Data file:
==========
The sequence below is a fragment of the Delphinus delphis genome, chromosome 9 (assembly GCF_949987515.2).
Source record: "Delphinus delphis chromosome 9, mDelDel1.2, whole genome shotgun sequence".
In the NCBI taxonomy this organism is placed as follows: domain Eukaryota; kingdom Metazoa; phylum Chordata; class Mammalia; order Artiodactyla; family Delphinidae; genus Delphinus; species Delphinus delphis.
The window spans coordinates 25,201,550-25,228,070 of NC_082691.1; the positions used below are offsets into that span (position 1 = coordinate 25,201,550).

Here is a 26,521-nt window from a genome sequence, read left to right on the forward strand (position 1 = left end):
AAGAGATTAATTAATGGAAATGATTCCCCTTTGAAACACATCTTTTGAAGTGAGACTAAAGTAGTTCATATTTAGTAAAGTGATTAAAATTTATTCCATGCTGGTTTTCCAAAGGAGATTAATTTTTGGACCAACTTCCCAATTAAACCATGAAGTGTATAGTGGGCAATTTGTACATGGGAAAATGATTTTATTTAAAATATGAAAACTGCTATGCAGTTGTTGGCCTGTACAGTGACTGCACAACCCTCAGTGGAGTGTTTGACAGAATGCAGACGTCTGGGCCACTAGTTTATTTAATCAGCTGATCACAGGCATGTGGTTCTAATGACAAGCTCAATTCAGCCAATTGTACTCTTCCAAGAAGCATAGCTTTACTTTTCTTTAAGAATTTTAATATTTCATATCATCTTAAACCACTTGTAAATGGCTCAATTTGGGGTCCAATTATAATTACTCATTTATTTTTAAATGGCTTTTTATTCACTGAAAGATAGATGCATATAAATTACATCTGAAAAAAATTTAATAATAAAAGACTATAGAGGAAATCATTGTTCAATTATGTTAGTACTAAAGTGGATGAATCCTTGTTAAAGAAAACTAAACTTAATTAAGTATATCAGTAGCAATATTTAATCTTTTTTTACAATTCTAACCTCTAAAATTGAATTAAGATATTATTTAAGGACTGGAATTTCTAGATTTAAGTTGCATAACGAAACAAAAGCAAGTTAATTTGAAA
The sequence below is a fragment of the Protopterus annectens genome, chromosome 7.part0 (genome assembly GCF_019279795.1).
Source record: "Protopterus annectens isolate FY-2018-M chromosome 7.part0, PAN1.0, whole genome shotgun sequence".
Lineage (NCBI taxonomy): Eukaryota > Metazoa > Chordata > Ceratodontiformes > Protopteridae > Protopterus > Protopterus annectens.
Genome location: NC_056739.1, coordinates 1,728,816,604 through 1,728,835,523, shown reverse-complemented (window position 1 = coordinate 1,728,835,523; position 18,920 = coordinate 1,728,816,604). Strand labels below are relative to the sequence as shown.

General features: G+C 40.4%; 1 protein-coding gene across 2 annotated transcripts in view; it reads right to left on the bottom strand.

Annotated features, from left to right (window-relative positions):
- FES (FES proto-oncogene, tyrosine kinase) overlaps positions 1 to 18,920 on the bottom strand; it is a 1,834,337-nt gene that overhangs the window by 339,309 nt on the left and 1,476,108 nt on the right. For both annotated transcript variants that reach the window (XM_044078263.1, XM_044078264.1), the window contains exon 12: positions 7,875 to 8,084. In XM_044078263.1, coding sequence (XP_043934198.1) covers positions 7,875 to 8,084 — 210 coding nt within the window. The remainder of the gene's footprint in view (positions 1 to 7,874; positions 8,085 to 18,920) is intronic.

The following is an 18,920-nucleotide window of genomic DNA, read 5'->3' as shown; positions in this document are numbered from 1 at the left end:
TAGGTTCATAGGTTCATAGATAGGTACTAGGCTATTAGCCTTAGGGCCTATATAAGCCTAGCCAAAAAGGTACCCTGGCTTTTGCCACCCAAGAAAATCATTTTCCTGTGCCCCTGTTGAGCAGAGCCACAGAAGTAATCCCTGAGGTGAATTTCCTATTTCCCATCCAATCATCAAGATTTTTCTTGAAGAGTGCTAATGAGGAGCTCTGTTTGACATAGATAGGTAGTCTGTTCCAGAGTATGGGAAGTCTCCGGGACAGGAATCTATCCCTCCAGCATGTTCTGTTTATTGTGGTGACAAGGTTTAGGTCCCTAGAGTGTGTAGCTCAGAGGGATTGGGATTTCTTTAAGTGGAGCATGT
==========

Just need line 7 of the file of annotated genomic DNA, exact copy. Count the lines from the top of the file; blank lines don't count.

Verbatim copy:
The sequence below is a fragment of the Protopterus annectens genome, chromosome 7.part0 (genome assembly GCF_019279795.1).